The transmit scanner verifies that certain resources (i.e. transmission space) are available in the transmission path before it selects a particular transmit queue. One resource check relates to the availability of prescribed buffers (in memory 6) which are used to hold an entire packet temporarily during a data burst from the memory 6. A second check verifies whether the input fifo store at the chip 2 is temporarily congested. Such a check involves monitoring the status signalled on the relevant line 20, 20 a, 20 b etc as previously described. The input fifos are located at the input stage of each destination chip (2), there being three such fifos (15, 15 a and 15 b) in each chip. Each of these input fifos is 4.5 kilobytes in size. Such a size allows three maximum packets in each fifo. Therefore the credit count associated with each fifo is 18. A counter located in the transmit scanner block in the chip that provides an output to the corresponding bus 3. There are three such counters in each transmit scanner, each one reflecting the status of three remote fifos to which it sends data.
The transmit scanner decrements the credit count for the fifo of the remote chip as it prepares to send data to that chip. A controller in the relevant program segment monitors the input fifo as data is being removed from it. The controller communicates over one of the three signal lines 20, 20 a, 20 b to the correct credit counter in the transmit scanner, asserting the line for a clock cycle to increment the counter by one.
The third resource check ensures that the transmit fifo relevant to the destination port has space for the entire packet. As previously indicated, this check is made in conjunction with the status bus 21.
The function of the status bus is to communicate status information from the transmit fifos and the input fifos 15 back to the transmit scanners. It is necessary because there is no explicit ‘back pressure’ mechanism when transferring a packet from the memory 6 to the transmit fifos. The transmit scanner needs to know that there is space for a maximum sized frame in each relevant transmit fifo.
Each transmit scanner ‘block’ includes counters which store a count for each of the transmit fifos in the remote chips.
In the present example, each transmit fifo has a capacity of 12 kilobytes. There are forty-eight credits in total allocated to a transmit fifo. Such a system guarantees 3 kilobytes of storage in a transmit fifo for each of the four chips making up the switch. The scheme requires each transmit scanner to keep a count of up to twelve credits for each of the twenty-four transmit fifos in the four chips. The transmit scanner automatically decrements the credit count for a particular transmit fifo when preparing to transfer a packet from the memory 6. The status bus (21) is used to communicate information to increment the credit count as data is transmitted from the transmit fifo.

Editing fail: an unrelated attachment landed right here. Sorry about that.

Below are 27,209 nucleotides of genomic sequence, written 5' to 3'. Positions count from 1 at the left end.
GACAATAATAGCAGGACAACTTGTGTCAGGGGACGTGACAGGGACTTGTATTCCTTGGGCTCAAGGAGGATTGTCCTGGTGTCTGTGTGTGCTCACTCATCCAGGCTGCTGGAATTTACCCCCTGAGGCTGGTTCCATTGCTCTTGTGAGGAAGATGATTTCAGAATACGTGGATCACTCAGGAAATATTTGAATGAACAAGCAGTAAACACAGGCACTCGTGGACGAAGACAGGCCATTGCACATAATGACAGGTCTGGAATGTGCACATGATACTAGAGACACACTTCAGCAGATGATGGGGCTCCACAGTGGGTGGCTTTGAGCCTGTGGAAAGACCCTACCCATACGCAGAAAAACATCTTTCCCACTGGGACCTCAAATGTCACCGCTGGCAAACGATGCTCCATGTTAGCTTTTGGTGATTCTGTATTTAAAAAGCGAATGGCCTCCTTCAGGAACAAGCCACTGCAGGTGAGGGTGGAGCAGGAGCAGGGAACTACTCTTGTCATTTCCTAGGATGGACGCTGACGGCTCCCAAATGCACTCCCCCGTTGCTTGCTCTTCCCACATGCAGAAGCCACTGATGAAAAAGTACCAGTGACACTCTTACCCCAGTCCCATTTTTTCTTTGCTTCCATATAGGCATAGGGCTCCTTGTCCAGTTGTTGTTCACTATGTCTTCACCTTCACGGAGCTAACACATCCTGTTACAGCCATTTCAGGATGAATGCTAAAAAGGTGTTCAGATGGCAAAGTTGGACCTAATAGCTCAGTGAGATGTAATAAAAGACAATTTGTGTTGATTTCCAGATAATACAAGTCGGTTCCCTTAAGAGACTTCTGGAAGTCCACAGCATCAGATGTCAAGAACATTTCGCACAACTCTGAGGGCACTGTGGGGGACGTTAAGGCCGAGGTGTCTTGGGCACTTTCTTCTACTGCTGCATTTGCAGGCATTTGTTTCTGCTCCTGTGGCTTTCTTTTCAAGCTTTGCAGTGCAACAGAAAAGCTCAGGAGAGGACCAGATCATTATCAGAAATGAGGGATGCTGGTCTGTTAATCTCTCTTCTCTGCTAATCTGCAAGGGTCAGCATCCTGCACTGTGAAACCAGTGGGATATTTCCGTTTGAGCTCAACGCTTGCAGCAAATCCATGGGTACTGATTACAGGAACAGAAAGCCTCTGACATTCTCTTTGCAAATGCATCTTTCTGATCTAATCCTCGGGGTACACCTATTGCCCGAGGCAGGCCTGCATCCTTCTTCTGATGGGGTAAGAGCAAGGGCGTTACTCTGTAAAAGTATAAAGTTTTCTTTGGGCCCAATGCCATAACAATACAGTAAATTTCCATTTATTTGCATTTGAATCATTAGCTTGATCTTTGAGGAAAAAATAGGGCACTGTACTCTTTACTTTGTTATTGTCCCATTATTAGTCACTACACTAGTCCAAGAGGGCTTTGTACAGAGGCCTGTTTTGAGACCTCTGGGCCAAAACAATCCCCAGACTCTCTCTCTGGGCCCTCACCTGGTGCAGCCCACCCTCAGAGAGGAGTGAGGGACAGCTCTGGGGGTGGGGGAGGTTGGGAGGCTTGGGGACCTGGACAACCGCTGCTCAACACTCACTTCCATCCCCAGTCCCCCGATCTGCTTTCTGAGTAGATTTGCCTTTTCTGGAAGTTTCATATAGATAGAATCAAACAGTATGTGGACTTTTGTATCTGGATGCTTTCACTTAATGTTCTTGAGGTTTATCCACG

A ‘GTx’ block (not explicitly shown) determines which credit count has to be incremented. This is the program control for a transmit fifo. There is a GTx block for each transmit fifo (i.e. each port). The GTx block has the function of filling and emptying the respective transmit fifo. Such a block identifies which chip sent the data to the transmit fifo. It will examine the particular identifying field in the packet header, at the front of each packet in the transmit fifo, to determine which of four possible credit counters (one for each chip) should be incremented. The GTx block communicates this information to a central status bus transmit block. If the counter is local to the same chip, the information is sent by this status bus transmit block over an internal bus. Otherwise the information is broadcast on the external status bus 21.
There are several advantages in a scheme as described above. Excessive space does not need reserving in the transmit fifos to accommodate a condition wherein a packet is destined for it from each source chip simultaneously. Further, the system decouples the ‘fullness’ of the pipeline from the status of the transmit fifo stores 5 a, 5 b etc. The significance is that it is not necessary to reserve space in the fifo stores 5 a, 5 b etc. for packets currently in the pipeline. For the same reason, packets in the input buffers are guaranteed space in the fifo stores 5 a, 5 b, because those packets cannot be transmitted on the bus 3 unless there is already space in the stores 5 a, 5 b .
The system may be modified so that the size of a packet is examined before there is any check for size in the transmit fifo. One need only check that there are enough credits for a particular packet size in the credit count.
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|U.S. Classification||370/389, 370/428|
|International Classification||H04L12/861, H04L12/801, H04L12/935, H04L12/931, H04L12/835, H04L12/879, H04L12/825|
|Cooperative Classification||H04L49/3018, H04L47/30, H04L49/90, H04L49/351, H04L49/9078, H04L49/901, H04L47/10, H04L47/26|
|European Classification||H04L49/90Q3, H04L49/90C, H04L49/90, H04L47/26, H04L47/10, H04L47/30|
|Feb 22, 1999||AS||Assignment|
Owner name: 3COM TECHNOLOGIES, CAYMAN ISLANDS
Free format text: ASSIGNMENT OF ASSIGNORS INTEREST;ASSIGNORS:O NEILL, EUGENE;QUINLAN, UNA;O CONNELL, ANNE G.;REEL/FRAME:009809/0141
Effective date: 19990114
|Feb 27, 2006||FPAY||Fee payment|
Year of fee payment: 4
|Mar 1, 2010||FPAY||Fee payment|
Year of fee payment: 8
|Apr 4, 2014||REMI||Maintenance fee reminder mailed|
|Aug 27, 2014||LAPS||Lapse for failure to pay maintenance fees|
|Oct 14, 2014||FP||Expired due to failure to pay maintenance fee|
Effective date: 20140827